Should any of you wish to learn more about this horror that afflicts us in the heart of America's oldest temperate rain forest, and among the world's oldest mountains, please feel free to go to, and

  54. “Russian and Indian firms now own coal mines in Appalachia outright, cutting out the middle man.” Do these firms belong to the U.S. Chamber of Commerce? If so, that would be a foreign influence, no?

  55. It all comes back to “property rights” and whether the “owner” is a slum lord or not, doesn’t it?

    That’s what a JD degree is all about – the “details” of property rights.

    For NORMAL minds, going down in history as creating a project that needs 700,000 “engineers” (that math formula of “employment” for “launching” an NEW industry was figured out with the Moon Walking project)

    and now was used to throw born and bred USA FAMILIES out on the street

    instead of re-tooling the “economy” away from fire worship (burn that oil)

    will never seem like a “good” idea concocted in the “best minds on the planet”.

    We need to move on from the ENDLESS shock and awe that NORMAL minds get stuck in when they realize that the 1% who “won” the “property rights” game

    are PSYCHOS.

    PSYCHOS are detail-oriented, for the most part. How many of the mass killers went home to write very detailed reports about their latest kill? A lot of them…

    Let’s stay focused on “simpler” approaches.

    Between the “short” sells and the prejudice against non-AAA rated “businesses”

    what we need to do to go fire up the olden kilns (in Chicago and elsewhere – (no need to pollute yet another piece of property)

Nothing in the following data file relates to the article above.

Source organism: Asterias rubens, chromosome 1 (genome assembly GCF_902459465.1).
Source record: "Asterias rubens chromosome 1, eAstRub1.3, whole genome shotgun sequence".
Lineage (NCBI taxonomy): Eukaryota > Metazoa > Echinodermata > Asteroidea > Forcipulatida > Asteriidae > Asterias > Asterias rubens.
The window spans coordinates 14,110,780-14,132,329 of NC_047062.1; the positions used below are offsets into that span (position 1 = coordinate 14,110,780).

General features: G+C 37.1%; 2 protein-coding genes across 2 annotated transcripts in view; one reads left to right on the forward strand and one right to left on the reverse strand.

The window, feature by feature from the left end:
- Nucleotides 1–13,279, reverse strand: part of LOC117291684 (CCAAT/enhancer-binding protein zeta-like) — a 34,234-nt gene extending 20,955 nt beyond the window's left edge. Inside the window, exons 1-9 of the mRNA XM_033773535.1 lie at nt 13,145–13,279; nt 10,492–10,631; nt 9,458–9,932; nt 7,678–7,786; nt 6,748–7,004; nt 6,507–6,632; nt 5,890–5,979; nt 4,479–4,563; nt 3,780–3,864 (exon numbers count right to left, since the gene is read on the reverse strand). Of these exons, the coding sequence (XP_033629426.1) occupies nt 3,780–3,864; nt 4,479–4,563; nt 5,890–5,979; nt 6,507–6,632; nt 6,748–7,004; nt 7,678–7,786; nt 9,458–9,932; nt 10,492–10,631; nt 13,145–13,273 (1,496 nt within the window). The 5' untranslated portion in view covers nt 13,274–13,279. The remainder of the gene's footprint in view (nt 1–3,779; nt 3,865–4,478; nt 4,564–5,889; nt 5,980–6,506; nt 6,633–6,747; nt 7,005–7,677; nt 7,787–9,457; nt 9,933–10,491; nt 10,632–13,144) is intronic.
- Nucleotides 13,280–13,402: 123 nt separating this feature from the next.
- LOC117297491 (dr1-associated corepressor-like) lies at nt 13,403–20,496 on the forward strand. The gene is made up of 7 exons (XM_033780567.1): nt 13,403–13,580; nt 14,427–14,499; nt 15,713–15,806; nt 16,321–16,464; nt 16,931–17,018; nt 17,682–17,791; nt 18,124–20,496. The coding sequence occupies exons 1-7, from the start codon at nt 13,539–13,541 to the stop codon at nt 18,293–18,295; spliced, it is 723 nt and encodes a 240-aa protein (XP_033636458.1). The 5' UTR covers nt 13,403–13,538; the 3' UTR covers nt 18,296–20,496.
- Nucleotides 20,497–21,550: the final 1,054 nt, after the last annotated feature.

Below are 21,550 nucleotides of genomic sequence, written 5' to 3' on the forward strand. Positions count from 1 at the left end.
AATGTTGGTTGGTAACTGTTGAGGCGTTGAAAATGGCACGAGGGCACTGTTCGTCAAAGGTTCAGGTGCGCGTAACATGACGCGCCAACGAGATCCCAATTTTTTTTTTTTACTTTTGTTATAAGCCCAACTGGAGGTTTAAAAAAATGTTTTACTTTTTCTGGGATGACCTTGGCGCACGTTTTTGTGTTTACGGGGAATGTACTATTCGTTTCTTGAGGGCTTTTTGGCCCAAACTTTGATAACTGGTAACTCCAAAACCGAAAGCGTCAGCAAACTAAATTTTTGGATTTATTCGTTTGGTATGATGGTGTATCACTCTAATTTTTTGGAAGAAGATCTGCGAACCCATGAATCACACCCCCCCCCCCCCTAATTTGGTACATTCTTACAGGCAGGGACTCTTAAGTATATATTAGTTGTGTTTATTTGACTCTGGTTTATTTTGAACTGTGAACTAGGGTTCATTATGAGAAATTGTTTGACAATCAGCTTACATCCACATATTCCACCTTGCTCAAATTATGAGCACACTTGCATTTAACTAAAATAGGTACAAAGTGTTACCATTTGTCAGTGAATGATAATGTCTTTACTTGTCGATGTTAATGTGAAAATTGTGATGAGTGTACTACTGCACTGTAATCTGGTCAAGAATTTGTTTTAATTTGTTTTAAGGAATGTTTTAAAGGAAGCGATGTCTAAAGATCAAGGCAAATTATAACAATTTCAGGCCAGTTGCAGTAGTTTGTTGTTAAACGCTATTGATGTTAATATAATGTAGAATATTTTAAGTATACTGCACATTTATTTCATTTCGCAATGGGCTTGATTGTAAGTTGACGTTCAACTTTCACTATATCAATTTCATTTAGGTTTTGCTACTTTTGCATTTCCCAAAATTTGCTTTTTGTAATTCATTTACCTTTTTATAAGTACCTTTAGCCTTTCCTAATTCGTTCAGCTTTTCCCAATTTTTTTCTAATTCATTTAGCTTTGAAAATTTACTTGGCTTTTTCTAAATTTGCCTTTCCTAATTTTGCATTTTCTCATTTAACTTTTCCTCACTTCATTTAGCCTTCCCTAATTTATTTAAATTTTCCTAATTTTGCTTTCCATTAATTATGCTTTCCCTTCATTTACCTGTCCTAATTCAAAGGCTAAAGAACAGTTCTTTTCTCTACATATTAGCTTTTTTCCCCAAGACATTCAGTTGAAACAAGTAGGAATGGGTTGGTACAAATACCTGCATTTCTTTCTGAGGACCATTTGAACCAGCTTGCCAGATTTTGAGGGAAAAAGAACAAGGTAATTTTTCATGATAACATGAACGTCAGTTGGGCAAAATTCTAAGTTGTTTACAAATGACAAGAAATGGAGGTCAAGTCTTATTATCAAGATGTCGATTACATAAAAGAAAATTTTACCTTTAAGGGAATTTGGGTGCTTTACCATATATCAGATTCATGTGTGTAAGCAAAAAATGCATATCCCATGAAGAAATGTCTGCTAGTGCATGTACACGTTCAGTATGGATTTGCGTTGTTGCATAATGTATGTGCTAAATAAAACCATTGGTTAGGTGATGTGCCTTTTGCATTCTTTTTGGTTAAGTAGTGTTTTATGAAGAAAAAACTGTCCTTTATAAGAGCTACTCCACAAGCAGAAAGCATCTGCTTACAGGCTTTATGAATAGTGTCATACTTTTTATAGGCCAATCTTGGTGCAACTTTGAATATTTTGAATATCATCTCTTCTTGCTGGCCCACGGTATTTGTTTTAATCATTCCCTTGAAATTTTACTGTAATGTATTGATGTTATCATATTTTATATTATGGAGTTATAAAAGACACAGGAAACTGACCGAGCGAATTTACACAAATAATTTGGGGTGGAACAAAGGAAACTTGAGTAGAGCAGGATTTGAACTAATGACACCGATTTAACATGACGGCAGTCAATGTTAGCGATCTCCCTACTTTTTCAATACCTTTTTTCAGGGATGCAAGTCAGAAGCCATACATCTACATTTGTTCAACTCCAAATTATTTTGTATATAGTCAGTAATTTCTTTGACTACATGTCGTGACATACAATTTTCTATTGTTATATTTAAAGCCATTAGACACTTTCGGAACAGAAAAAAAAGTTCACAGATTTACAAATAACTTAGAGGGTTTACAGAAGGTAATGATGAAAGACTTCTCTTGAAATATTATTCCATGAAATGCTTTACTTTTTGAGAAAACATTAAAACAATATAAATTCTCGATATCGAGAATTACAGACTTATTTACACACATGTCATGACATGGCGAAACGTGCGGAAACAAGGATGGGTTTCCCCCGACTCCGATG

is create some kind of barrier against MODERN “financial services”

    like short-sellers and predatory loans for non-AAA rated HUMAN BEINGS (most people WERE AAA-honest “labor” until the banksters got in to their financial records


    and RUINED their credit ratings on purpose (the REAL goal of the “mortgage mess”, no?, including the prolonged and un-natural unemployment numbers which threw people who long ago payed off their mortgages, but could not pay the city and state property taxes and lost their homes THAT way…no one mentions THAT huge number of people…)

    as yet another way to keep NEW industry from taking off in a NORMAL WAY.

    This is how desperate and depraved the “grandfathered” industries are to maintain “market share”….and it is so ruthless and irrational, methinks grandpa’s mind has organic dementia and entrenched hatred – only such a combination could produce such a “project” as the mortgage mess in combo with funding AAA-rated fiberglass businesses, uranium ore mining, and now “rare minerals” mining

    while pouring millions into mama-grizzly mouths

    to crap all over solar, wind, and my personal favorite – the lightning tamer :-)

    non-AAA rated, “risky” business that don’t have any “property rights”.

    Constitutional Convention and burn the Patriot Act.

    The President of the USA is


    I repeat,

    IS NOT

    and WAS NOT

    ever meant to represent anybody but the INDIVIDUAL HUMAN BEING and the life-maintenance that ONLY a great civilization can provide.

    That’s why it is so easy to see when a President goes wrong in the balance of power.

    Yes, we have strayed so far beyond being a civilization that provides culture and a higher standard of living for the greatest number.